Among individuals of all ages, one criterion for healthy sexual expression is that it is mutually consensual. Although issues of consent are more ambiguous among children and adolescents, how minors feel about consent and ascertain consent with their partners are important in the assessment of unusual sexual behaviors. Patterns of behavior are of greater concern than individual incidents, even if serious.  Among adults, misunderstandings abound and often have serious consequences.  Teenagers often have the added handicap of lack of privacy or of a suitable location and they may try to negotiate these issues while also experimenting with drugs and alcohol.  Individuals who have difficulty limiting their sexual activity to consensual partners are likely to suffer from more than just sexual behavioral improprieties.  


Non-heterosexual interests 

         Traditionally, major developmental theories have suggested that healthy development eventuates in heterosexuality, and, primarily, acts that could result in reproduction.  Non-coital interests are often judged as unusual, immature, or even pathologic. These acts have many motives, including experimentation, peer pressure, curiosity, or even attempts at birth control.  Peers may exert extreme pressure for adolescents to engage in sexual acts that have no erotic interests for them.  It is important to discover the motivation of the minor before assuming that the individual has a sexual concern.

         Mental health professionals often want to avoid the problems of mislabeling adolescents as homosexual in order to prevent the stigma common in our society that comes with that label in our society. It also allows us to acknowledge that some adolescents will “outgrow” this attraction.  Sexual orientation may be more fluid than is commonly believed; sexual behaviors can be extremely fluid.  We have little concern for mislabeling youth as heterosexual, although that, too, might create future difficulties. Homonegativity (dislike of or hostility towards homosexuals and homosexuality) might lead adolescents to explore heterosexual acts even if they prefer same-sex partners; reject sexual activity; or act out aggressively against those perceived to be homosexual.  Internalized homonegativity can be an important element in the elevated suicide rate among gay/lesbian/bisexual youth (9).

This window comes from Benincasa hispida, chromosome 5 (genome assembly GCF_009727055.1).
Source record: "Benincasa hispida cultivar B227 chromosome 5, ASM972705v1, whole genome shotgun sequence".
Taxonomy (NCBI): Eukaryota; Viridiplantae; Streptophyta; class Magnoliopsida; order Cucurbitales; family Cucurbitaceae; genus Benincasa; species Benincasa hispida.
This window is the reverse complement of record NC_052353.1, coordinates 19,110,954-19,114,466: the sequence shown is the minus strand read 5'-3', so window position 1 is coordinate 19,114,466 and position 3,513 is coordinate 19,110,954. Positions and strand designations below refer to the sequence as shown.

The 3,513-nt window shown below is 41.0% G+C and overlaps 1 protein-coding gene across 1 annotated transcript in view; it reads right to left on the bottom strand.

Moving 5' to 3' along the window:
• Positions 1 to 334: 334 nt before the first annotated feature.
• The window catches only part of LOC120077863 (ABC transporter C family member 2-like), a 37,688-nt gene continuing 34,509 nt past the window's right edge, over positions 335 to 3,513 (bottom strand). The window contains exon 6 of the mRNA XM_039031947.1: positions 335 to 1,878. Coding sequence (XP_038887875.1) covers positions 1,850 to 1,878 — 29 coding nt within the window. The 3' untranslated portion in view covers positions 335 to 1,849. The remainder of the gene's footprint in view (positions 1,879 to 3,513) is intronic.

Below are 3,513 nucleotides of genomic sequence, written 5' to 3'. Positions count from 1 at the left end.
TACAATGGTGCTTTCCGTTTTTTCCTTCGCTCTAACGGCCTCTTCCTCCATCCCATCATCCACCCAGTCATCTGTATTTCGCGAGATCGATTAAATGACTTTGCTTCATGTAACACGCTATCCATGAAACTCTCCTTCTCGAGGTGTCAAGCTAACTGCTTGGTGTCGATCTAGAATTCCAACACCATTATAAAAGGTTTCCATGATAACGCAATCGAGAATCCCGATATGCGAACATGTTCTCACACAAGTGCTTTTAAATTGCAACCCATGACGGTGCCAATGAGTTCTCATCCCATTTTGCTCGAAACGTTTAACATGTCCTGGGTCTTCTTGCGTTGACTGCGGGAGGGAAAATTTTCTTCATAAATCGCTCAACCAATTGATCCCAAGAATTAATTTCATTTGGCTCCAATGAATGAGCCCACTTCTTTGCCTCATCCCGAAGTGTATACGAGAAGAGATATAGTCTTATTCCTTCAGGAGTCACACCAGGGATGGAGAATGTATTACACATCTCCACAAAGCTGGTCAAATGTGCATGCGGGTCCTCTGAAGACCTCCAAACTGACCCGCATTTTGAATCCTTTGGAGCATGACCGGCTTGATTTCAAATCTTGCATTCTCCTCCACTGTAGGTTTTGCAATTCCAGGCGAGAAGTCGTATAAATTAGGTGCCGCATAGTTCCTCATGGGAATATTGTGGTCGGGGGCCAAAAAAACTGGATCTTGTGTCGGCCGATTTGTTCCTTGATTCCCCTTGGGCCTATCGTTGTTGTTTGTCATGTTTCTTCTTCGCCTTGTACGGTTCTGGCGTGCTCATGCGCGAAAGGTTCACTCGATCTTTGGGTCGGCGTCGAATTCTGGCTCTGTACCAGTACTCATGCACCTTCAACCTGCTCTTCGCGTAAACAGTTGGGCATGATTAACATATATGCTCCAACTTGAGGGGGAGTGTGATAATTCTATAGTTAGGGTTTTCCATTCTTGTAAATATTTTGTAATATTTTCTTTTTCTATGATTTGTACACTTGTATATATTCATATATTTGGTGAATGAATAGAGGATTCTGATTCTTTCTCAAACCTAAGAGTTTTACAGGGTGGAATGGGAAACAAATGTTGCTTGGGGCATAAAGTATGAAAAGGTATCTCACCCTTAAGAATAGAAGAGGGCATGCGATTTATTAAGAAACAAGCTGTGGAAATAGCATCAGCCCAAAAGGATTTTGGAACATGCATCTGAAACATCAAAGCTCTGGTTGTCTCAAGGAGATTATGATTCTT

There is a wide variety of sexual desires other than for conventional, heterosexual activities. Teenagers are experimenting with many new behaviors and sexual interests.  Sadomasochistic activities, group sex, cross-dressing, fetishism, the use of sex toys, and so forth may be more common than supposed.  In many adolescents, such behaviors might be transitory; however, a few behaviors become enduring parts of a given individual’s sexual pattern.


Sexual interests in much older or younger partners

         Concerns about sexual abuse and predatory sexual behavior are prevalent in our society. Older children, by virtue of their greater size and social skills, can coerce younger children into sexual activity, while believing that they are engaging in consensual activities; younger children often believe that they cannot disobey someone who is older. In addition, there is some concern that children who engage in sex play with other children will become fixated on partners of that age.

         It is also possible that a younger teenager will use sexual activity as a way to develop a relationship with an older teen or be seen as part of the “in-crowd.”  Sexual activity can be seen as both a rite of passage – an entry point into adulthood – and as an initiation rite for admittance to a desired group; this can be motivated by their own sexual desires and attempts to gain status with their peers. 


Sexual interests that incorporate atypical sexual stimuli

         Discovering a 15- year-old male masturbating to pictures of adult females is not surprising; discovering the same boy masturbating to pictures of male or female feet would more likely lead to a referral to a physician or mental health care provider.